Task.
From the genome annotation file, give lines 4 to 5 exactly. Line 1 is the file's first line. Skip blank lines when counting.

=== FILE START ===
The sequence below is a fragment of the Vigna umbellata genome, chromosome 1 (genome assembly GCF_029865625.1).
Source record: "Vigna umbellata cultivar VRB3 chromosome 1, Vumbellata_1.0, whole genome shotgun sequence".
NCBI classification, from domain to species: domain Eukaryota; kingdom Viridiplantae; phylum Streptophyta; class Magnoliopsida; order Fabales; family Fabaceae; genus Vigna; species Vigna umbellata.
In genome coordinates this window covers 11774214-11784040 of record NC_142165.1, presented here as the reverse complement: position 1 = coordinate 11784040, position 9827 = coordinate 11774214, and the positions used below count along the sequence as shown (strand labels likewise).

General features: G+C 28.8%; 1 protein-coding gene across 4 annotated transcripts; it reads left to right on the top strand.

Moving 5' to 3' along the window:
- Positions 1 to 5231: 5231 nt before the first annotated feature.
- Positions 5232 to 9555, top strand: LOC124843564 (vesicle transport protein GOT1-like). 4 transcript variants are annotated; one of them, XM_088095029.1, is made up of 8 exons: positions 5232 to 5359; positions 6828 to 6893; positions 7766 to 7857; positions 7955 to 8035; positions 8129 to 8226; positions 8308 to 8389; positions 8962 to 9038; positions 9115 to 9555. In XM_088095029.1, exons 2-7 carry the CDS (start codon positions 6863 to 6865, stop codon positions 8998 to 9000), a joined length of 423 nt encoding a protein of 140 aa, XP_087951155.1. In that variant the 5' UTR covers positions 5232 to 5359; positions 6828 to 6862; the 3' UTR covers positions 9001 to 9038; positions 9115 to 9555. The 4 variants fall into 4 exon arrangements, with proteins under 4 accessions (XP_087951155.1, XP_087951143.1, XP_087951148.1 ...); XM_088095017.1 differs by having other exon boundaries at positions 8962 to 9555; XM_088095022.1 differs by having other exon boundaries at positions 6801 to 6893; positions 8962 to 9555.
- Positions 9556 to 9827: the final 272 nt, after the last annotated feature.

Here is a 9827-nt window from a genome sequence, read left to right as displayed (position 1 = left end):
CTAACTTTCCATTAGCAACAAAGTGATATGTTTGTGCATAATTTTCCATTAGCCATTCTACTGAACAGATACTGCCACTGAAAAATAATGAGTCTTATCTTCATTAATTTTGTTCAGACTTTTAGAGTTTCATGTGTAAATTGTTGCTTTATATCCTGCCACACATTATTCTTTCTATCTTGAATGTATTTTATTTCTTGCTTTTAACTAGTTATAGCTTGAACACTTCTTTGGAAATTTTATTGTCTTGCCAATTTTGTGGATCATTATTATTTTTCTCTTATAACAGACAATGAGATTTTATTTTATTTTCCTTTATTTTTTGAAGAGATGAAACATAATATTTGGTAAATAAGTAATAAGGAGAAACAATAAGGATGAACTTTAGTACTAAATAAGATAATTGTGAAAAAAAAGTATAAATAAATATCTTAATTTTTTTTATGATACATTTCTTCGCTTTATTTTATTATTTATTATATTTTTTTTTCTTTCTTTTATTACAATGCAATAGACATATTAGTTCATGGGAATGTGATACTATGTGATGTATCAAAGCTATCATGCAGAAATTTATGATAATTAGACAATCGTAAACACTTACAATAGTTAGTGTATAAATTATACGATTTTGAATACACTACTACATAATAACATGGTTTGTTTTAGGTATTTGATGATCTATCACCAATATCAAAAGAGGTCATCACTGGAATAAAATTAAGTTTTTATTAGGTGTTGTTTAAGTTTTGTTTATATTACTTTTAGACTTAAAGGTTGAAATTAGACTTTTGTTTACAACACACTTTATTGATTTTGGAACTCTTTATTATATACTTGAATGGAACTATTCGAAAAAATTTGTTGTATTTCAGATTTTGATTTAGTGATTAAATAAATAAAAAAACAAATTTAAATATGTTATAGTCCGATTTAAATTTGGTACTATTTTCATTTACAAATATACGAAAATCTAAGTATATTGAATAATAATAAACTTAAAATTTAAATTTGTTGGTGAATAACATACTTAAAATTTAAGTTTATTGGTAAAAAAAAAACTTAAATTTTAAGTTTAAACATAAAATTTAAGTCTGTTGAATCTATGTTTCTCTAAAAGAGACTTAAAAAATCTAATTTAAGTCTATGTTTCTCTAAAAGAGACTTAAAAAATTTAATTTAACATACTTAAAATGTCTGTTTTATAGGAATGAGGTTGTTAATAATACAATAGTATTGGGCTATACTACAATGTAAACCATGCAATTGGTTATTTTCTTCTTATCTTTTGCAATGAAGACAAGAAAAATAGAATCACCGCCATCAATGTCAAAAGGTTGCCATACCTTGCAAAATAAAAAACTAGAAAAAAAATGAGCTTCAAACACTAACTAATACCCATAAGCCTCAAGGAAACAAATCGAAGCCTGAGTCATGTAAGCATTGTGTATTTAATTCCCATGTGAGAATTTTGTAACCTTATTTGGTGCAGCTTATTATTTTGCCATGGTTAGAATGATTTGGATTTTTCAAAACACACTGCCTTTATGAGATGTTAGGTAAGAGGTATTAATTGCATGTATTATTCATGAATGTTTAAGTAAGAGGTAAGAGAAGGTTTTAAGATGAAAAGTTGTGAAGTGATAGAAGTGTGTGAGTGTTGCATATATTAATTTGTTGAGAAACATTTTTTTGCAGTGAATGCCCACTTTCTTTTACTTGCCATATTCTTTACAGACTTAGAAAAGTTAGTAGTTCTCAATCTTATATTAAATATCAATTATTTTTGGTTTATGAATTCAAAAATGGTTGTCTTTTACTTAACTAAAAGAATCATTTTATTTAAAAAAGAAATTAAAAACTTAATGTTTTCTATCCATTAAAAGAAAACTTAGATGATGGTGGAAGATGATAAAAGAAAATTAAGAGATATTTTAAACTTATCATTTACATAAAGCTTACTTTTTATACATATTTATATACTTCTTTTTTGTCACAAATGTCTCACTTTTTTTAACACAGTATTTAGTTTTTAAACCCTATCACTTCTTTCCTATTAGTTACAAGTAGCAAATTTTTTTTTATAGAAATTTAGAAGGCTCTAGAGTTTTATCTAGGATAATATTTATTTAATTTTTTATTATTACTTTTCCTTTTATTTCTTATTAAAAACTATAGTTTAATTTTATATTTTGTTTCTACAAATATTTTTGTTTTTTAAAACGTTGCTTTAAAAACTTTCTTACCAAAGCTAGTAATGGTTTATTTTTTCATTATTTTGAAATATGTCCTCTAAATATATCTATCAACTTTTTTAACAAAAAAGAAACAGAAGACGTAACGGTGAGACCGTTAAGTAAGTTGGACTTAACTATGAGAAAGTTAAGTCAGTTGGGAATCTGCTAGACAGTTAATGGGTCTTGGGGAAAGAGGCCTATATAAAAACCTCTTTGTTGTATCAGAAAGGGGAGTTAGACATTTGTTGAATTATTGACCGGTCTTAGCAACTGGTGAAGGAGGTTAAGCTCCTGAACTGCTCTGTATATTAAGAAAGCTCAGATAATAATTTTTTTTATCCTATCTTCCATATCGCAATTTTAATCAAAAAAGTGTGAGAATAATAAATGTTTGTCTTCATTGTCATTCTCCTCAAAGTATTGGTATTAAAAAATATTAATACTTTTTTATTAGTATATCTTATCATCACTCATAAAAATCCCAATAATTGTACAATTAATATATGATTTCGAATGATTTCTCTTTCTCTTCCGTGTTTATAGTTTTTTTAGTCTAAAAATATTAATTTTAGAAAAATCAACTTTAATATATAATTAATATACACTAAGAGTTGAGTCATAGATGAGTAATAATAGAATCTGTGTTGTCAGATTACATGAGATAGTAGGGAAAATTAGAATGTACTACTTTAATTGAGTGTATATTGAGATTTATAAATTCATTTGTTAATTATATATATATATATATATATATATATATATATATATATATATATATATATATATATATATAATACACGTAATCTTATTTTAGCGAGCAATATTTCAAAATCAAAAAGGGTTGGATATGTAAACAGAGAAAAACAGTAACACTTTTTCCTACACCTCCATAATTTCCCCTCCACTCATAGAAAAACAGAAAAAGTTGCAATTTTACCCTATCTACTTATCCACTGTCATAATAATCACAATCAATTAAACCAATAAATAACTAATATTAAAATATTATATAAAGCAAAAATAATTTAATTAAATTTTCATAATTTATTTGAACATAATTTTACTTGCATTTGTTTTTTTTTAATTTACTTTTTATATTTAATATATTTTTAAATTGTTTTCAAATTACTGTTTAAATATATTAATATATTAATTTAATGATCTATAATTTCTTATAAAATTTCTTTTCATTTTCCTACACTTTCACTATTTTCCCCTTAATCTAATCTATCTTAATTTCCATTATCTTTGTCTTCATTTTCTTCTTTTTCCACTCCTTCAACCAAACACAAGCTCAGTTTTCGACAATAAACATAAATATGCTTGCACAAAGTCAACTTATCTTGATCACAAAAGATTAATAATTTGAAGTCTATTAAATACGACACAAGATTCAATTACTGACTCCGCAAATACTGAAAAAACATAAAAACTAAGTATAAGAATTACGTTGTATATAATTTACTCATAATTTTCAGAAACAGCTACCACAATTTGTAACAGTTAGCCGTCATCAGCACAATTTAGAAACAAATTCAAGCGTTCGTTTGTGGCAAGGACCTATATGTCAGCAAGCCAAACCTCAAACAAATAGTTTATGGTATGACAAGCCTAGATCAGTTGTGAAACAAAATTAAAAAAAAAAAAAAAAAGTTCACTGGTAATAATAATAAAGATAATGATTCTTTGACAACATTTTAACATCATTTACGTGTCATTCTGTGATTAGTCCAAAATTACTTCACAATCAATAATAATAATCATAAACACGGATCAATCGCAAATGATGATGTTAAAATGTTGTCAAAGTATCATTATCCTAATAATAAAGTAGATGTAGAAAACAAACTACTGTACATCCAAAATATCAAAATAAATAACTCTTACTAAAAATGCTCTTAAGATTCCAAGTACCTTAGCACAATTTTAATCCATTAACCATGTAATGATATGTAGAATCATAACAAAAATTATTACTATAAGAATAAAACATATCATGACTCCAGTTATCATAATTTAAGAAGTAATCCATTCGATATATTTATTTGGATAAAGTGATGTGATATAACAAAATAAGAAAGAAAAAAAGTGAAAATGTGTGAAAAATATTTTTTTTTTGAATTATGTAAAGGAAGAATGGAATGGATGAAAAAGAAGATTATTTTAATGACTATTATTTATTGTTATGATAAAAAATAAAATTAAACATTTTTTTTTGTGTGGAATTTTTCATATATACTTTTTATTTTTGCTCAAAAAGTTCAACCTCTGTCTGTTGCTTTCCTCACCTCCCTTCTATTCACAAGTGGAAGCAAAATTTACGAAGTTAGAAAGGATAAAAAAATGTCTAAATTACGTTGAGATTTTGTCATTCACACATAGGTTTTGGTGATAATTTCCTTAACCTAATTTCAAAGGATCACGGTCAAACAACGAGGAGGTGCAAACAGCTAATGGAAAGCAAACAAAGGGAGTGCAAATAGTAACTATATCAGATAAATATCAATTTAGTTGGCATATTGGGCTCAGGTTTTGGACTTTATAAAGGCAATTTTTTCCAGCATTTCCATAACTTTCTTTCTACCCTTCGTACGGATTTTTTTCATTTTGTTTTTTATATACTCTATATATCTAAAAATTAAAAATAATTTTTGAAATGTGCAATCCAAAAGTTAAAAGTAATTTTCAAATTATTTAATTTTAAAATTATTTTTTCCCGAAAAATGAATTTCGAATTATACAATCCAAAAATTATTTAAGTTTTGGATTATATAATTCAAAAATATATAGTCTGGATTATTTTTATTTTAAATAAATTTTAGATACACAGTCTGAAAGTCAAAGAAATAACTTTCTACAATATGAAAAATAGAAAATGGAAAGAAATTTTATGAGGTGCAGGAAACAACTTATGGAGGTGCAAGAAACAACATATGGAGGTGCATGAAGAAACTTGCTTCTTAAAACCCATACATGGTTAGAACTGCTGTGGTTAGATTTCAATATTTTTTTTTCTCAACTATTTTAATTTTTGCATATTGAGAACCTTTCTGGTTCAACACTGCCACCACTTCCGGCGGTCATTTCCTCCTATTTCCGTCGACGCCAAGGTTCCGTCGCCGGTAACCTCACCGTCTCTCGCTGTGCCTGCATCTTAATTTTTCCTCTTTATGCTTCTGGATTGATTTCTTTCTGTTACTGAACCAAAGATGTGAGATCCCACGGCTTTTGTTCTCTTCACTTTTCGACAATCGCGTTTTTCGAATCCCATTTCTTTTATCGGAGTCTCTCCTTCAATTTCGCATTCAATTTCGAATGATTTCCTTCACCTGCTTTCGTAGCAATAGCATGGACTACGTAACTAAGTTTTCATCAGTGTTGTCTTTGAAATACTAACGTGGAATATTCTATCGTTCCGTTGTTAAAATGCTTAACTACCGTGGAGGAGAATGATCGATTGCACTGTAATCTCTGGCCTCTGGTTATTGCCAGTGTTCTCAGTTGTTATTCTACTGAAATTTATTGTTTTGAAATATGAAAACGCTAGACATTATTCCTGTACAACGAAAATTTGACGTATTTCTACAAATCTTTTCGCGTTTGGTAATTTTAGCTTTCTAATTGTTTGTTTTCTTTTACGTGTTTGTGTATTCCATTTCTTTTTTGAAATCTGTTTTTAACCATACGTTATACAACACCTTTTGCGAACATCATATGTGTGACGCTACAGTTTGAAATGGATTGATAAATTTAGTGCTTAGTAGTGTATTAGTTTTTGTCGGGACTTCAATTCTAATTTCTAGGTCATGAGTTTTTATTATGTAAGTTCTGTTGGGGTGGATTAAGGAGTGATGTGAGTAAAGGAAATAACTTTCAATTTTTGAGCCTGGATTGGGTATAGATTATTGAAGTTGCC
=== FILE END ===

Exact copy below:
In genome coordinates this window covers 11774214-11784040 of record NC_142165.1, presented here as the reverse complement: position 1 = coordinate 11784040, position 9827 = coordinate 11774214, and the positions used below count along the sequence as shown (strand labels likewise).

General features: G+C 28.8%; 1 protein-coding gene across 4 annotated transcripts; it reads left to right on the top strand.